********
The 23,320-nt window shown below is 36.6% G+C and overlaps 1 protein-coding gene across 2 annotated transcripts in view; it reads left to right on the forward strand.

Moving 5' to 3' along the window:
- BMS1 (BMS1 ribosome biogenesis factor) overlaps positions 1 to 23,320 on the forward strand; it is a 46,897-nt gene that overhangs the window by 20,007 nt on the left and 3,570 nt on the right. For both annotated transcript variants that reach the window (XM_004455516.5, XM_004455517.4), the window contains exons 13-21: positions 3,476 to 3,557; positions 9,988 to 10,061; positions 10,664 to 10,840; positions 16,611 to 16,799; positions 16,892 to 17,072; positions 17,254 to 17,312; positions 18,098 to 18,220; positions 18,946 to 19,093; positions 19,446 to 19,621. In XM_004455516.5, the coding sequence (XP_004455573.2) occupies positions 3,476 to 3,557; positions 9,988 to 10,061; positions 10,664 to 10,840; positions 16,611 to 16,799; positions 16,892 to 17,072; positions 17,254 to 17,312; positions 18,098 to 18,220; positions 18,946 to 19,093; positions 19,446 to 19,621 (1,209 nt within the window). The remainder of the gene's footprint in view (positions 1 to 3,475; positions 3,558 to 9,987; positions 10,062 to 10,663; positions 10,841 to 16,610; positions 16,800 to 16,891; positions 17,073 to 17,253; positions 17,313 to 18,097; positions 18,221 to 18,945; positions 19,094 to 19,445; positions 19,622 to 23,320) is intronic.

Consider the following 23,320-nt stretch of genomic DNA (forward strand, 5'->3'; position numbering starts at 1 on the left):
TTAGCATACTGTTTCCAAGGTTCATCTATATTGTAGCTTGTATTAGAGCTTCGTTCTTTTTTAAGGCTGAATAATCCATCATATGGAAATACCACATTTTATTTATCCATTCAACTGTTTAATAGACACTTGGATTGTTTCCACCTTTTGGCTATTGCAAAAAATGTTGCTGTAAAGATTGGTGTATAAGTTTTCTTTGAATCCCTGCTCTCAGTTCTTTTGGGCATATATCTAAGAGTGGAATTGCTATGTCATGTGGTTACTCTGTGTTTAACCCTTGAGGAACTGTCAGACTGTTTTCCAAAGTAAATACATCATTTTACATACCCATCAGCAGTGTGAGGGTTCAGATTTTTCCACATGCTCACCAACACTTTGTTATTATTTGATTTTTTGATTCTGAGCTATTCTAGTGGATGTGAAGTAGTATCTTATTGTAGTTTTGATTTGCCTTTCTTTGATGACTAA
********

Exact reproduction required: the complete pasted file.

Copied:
The 23,320-nt window shown below is 36.6% G+C and overlaps 1 protein-coding gene across 2 annotated transcripts in view; it reads left to right on the forward strand.

Moving 5' to 3' along the window:
- BMS1 (BMS1 ribosome biogenesis factor) overlaps positions 1 to 23,320 on the forward strand; it is a 46,897-nt gene that overhangs the window by 20,007 nt on the left and 3,570 nt on the right. For both annotated transcript variants that reach the window (XM_004455516.5, XM_004455517.4), the window contains exons 13-21: positions 3,476 to 3,557; positions 9,988 to 10,061; positions 10,664 to 10,840; positions 16,611 to 16,799; positions 16,892 to 17,072; positions 17,254 to 17,312; positions 18,098 to 18,220; positions 18,946 to 19,093; positions 19,446 to 19,621. In XM_004455516.5, the coding sequence (XP_004455573.2) occupies positions 3,476 to 3,557; positions 9,988 to 10,061; positions 10,664 to 10,840; positions 16,611 to 16,799; positions 16,892 to 17,072; positions 17,254 to 17,312; positions 18,098 to 18,220; positions 18,946 to 19,093; positions 19,446 to 19,621 (1,209 nt within the window). The remainder of the gene's footprint in view (positions 1 to 3,475; positions 3,558 to 9,987; positions 10,062 to 10,663; positions 10,841 to 16,610; positions 16,800 to 16,891; positions 17,073 to 17,253; positions 17,313 to 18,097; positions 18,221 to 18,945; positions 19,094 to 19,445; positions 19,622 to 23,320) is intronic.

Consider the following 23,320-nt stretch of genomic DNA (forward strand, 5'->3'; position numbering starts at 1 on the left):
TTAGCATACTGTTTCCAAGGTTCATCTATATTGTAGCTTGTATTAGAGCTTCGTTCTTTTTTAAGGCTGAATAATCCATCATATGGAAATACCACATTTTATTTATCCATTCAACTGTTTAATAGACACTTGGATTGTTTCCACCTTTTGGCTATTGCAAAAAATGTTGCTGTAAAGATTGGTGTATAAGTTTTCTTTGAATCCCTGCTCTCAGTTCTTTTGGGCATATATCTAAGAGTGGAATTGCTATGTCATGTGGTTACTCTGTGTTTAACCCTTGAGGAACTGTCAGACTGTTTTCCAAAGTAAATACATCATTTTACATACCCATCAGCAGTGTGAGGGTTCAGATTTTTCCACATGCTCACCAACACTTTGTTATTATTTGATTTTTTGATTCTGAGCTATTCTAGTGGATGTGAAGTAGTATCTTATTGTAGTTTTGATTTGCCTTTCTTTGATGACTAA